Apr 29, 2021 - Economy & Business

The highs and lows of passive investing

a magnifying glass over cash
Illustration: Rebecca Zisser/Axios

Passive investing is an area where being overly purist can be self-defeating.

Why it matters: While there's abundant evidence that a hands-0ff approach will nearly always outperform a hands-on approach over the long term, no one really feels safe or in control when their hands are entirely off the wheel.

The big picture: Passive investing can be harder than it looks, especially when you need to reinvest dividends in a way that dynamically rebalances the portfolio. That's why vehicles like target-date funds and robo-advisors were invented.

  • The catch: Passive investment strategies can sometimes sit uncomfortably with a commitment to sustainability or other ESG screens. And selling existing assets in order to invest them passively can trigger capital gains taxes.

Driving the news: One robo-adviser, Wealthfront, is starting to allow its customers to make their own investing decisions. They can buy or transfer over ETFs and will even be able to add crypto to their portfolios.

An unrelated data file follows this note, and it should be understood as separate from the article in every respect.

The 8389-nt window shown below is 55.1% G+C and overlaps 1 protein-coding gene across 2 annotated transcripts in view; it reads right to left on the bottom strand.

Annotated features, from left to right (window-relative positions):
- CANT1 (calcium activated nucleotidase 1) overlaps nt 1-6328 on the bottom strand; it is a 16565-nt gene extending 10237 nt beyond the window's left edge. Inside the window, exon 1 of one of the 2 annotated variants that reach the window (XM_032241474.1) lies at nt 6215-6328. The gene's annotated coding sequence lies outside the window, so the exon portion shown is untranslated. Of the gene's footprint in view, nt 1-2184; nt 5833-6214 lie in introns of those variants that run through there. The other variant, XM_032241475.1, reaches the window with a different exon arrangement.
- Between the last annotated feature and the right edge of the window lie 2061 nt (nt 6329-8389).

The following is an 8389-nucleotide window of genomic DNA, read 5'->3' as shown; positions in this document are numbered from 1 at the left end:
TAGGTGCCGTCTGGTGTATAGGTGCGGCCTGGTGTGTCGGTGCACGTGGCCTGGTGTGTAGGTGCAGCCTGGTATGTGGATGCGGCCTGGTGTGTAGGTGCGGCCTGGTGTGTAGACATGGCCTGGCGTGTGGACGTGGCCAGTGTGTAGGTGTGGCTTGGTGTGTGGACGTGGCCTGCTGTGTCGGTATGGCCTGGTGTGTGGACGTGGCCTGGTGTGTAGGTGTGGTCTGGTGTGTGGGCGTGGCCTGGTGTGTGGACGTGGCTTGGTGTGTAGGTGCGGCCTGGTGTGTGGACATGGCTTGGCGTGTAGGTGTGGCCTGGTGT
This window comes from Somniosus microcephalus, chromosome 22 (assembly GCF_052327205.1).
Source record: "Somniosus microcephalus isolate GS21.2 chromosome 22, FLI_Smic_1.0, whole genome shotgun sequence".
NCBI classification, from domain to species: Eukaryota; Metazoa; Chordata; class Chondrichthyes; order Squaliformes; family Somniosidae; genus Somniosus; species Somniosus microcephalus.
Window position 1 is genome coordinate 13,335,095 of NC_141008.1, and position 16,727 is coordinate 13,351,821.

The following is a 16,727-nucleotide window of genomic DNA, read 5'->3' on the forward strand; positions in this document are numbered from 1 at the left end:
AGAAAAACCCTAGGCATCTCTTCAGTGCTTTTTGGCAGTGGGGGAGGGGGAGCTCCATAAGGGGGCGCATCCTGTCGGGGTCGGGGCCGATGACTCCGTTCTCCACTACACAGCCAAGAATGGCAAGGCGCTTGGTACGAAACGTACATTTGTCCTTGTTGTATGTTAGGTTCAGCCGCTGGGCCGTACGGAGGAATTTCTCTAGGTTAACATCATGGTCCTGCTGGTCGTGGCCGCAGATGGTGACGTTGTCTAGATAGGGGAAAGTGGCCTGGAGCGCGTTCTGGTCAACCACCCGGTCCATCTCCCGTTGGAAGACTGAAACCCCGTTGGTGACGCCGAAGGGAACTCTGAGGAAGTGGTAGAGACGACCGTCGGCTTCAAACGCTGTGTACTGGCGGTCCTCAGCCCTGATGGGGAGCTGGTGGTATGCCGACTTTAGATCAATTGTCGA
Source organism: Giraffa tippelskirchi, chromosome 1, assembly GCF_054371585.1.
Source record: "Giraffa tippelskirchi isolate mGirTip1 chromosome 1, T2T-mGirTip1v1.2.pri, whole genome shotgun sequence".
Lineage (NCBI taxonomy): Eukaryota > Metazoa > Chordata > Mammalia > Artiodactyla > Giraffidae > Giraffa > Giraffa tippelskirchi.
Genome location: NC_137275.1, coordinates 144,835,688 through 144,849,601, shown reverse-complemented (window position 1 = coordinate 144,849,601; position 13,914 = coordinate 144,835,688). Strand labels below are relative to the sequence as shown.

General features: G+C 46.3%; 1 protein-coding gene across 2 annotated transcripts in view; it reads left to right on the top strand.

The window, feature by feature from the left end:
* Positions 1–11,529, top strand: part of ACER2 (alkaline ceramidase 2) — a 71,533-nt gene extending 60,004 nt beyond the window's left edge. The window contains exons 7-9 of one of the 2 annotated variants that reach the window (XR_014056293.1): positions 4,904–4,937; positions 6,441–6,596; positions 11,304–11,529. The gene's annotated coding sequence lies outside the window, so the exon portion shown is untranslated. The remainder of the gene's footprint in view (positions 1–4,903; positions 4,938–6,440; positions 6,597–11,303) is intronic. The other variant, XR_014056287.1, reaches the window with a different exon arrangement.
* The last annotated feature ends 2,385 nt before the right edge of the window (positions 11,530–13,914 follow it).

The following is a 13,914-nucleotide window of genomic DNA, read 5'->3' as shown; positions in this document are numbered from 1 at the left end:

• Wealthfront knows that its customers don't have all of their assets on its platform, so this is a way of increasing assets under management — and including them in the Wealthfront robot's risk and asset-allocation calculations — without forcing everything to be invested according to its model portfolios.
  • Wealthfront CEO Andy Rachleff doesn't expect a lot of customers to rush to take advantage of the new options. Rather, he tells Axios, "it's just knowing that you can."

The bottom line: Active investing is having a moment. By allowing investors to experiment a bit and maybe stray a little from passive-investing orthodoxy, Wealthfront ultimately hopes to keep more of them in the broader fold.

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